The Federalist Papers: No. 16
On this day in 1787, Federalist Paper No. 16 is published. The Federalist Papers are a collection of essays that were published in New York newspapers in late 1787 and early 1788. They argued FOR the new Constitution, then being considered for ratification by the states.
This paper is written by Alexander Hamilton (a.k.a. “Publius”). In earlier papers, Publius argued that a formal Union among the 13 states was needed. Now he continues to explain why the then-existing informal coalition under the Articles of Confederation would not suffice.
I’ve said it before, but please remember that Hamilton is addressing a situation in which the national government was not powerful enough. (Indeed, it was very weak.) We are coming at it from the opposite perspective: Our government is too strong. But if we want to get back to our roots, then it’s important to understand our whole history. Our goal is not to emasculate our government! Our goal is to return it to its proper boundaries.
The Founders sought a healthy balance for the national government: Strong enough to handle our foreign policy needs. Weak enough so that we can be left alone to run our own lives and make our own decisions.
In this paper, Hamilton argues that a national government cannot be effective unless it has the ability to impose laws on individuals within the states. If the state is needed as an intermediary, then the experiment will fail. The national government “must carry its agency to the persons of the citizens. It must stand in need of no intermediate legislations; but must itself be empowered to employ the arm of the ordinary magistrate to execute its own resolutions.”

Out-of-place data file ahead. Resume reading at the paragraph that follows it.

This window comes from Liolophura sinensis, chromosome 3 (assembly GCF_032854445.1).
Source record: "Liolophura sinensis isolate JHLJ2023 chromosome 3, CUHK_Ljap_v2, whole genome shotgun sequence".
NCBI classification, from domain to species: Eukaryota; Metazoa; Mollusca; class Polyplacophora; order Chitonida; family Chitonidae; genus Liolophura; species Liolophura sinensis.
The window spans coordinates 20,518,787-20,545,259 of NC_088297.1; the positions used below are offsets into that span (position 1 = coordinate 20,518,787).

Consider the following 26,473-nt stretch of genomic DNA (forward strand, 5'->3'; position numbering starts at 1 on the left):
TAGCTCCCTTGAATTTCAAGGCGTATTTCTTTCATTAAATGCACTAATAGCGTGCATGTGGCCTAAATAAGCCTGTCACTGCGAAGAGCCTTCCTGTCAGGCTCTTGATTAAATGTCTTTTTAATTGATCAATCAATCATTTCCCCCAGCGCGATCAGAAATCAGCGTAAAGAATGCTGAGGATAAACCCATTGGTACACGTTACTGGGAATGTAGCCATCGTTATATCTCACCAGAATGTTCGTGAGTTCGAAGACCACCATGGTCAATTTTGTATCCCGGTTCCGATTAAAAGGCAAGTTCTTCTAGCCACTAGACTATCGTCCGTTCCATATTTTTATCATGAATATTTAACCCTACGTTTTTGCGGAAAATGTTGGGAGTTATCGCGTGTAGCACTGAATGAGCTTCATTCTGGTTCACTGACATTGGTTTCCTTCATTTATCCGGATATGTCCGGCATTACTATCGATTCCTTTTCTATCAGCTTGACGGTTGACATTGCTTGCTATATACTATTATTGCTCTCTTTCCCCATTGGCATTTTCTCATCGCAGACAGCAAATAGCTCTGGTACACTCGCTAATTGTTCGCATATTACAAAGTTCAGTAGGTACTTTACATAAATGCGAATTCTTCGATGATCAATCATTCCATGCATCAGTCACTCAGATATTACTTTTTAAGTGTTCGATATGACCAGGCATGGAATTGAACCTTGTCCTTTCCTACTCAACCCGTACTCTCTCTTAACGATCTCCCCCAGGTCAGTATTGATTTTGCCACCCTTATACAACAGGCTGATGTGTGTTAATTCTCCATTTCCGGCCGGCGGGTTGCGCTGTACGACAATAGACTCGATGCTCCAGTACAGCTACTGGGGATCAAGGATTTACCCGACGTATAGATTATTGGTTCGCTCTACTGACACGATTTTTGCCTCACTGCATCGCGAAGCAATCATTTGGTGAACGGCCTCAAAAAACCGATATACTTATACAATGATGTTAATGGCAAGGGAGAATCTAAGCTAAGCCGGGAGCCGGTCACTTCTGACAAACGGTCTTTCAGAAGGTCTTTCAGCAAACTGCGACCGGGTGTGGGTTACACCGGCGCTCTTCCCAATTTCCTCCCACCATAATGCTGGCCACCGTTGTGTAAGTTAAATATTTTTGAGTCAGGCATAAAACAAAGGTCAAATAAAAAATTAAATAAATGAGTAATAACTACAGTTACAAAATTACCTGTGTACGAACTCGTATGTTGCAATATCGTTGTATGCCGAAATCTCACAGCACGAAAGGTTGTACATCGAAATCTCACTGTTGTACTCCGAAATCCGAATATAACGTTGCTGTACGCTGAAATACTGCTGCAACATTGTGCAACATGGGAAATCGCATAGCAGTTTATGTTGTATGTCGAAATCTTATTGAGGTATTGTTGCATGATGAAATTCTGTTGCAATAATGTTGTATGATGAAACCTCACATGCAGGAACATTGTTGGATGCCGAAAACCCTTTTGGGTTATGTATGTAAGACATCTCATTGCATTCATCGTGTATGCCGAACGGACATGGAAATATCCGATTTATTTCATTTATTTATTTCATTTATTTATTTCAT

Basically, if the state is needed as an intermediary, then states can (and will) obstruct the federal government in a passive manner. Hamilton notes: “[T]hey have only NOT TO ACT, or to ACT EVASIVELY, and the measure is defeated.” Such passive obstructions of the law would probably happen constantly because of their ease.
On the other hand, if the state is not needed as an intermediary, then federal laws will not be obstructed unless the state deliberately acts in an “open and violent exertion of an unconstitutional power.” Such obstructions would take more forethought and positive action. Hamilton concludes: “Attempts of this kind would not often be made with levity or rashness, because they could seldom be made without danger to the authors.”
He adds an interesting caveat: Such “open and violent exertion[s]” of power might happen “in cases of a tyrannical exercise of the federal authority.” The caveat reflects the assumption underlying Hamilton’s arguments: The national government can be strong in its own sphere, but it must stay within its boundaries.
My post with more background on the Federalist Papers and their authorship can be found in the Federalist Paper No. 1 summary (see October 27 history post, here).